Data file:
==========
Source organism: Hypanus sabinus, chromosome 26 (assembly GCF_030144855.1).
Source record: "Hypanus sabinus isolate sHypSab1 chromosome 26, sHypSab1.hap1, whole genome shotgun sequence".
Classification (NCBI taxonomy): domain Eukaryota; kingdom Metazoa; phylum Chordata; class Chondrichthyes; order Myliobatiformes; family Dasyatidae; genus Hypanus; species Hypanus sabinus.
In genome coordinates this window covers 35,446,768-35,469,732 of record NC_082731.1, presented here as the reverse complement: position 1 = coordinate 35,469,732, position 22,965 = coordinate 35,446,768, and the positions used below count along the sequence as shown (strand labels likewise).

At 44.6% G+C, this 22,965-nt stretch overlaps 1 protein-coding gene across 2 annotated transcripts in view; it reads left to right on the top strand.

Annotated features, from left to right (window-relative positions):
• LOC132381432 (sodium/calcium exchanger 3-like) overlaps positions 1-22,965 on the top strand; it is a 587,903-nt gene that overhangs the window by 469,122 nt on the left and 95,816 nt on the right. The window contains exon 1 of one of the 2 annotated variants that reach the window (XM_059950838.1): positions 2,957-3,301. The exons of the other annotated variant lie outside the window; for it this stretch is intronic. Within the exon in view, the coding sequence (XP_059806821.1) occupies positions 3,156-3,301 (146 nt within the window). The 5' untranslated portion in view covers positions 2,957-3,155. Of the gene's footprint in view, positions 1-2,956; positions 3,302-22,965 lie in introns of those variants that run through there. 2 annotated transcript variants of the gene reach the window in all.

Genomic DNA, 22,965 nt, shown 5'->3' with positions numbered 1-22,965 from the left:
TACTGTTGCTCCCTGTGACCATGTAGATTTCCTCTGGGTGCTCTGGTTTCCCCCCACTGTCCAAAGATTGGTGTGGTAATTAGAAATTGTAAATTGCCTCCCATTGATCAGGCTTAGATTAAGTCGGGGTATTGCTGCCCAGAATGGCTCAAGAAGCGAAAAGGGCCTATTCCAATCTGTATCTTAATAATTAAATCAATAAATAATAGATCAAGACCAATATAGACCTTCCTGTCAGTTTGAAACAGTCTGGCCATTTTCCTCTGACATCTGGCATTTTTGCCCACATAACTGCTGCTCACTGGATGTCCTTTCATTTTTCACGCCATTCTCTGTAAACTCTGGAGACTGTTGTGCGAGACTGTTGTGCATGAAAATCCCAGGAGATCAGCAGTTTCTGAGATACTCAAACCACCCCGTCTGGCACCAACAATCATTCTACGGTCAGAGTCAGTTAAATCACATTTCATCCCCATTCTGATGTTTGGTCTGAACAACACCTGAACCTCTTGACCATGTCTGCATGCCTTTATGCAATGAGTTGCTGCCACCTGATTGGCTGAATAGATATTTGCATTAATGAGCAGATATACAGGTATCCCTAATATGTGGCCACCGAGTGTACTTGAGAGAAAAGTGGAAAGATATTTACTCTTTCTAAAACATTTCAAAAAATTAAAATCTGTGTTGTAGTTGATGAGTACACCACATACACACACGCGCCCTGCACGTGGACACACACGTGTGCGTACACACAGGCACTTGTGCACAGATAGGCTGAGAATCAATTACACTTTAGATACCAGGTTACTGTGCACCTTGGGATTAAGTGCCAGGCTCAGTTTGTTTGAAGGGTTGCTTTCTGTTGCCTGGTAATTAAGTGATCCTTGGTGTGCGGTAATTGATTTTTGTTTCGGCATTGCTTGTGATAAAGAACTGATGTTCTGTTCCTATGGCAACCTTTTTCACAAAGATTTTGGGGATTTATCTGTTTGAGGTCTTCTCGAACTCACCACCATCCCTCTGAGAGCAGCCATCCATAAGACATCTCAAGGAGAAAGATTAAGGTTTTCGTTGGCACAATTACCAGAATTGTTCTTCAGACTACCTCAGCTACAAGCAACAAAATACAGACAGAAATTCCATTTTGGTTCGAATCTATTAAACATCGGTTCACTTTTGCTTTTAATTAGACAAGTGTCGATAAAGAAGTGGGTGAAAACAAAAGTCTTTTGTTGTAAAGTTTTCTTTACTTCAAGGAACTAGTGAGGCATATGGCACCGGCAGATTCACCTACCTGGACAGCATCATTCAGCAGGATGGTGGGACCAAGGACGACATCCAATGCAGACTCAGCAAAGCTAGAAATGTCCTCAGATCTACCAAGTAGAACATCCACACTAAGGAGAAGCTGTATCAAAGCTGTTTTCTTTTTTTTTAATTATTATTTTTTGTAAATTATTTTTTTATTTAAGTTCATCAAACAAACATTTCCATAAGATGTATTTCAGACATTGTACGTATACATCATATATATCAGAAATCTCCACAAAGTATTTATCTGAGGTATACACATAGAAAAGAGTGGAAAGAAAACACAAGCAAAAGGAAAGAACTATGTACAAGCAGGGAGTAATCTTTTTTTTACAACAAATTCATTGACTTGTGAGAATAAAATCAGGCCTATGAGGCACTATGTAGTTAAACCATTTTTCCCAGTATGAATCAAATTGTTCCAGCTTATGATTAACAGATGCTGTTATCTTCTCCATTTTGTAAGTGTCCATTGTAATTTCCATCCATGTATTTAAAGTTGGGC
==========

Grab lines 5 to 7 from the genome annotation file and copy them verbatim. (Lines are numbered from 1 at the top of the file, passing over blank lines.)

At 44.6% G+C, this 22,965-nt stretch overlaps 1 protein-coding gene across 2 annotated transcripts in view; it reads left to right on the top strand.

Annotated features, from left to right (window-relative positions):
• LOC132381432 (sodium/calcium exchanger 3-like) overlaps positions 1-22,965 on the top strand; it is a 587,903-nt gene that overhangs the window by 469,122 nt on the left and 95,816 nt on the right. The window contains exon 1 of one of the 2 annotated variants that reach the window (XM_059950838.1): positions 2,957-3,301. The exons of the other annotated variant lie outside the window; for it this stretch is intronic. Within the exon in view, the coding sequence (XP_059806821.1) occupies positions 3,156-3,301 (146 nt within the window). The 5' untranslated portion in view covers positions 2,957-3,155. Of the gene's footprint in view, positions 1-2,956; positions 3,302-22,965 lie in introns of those variants that run through there. 2 annotated transcript variants of the gene reach the window in all.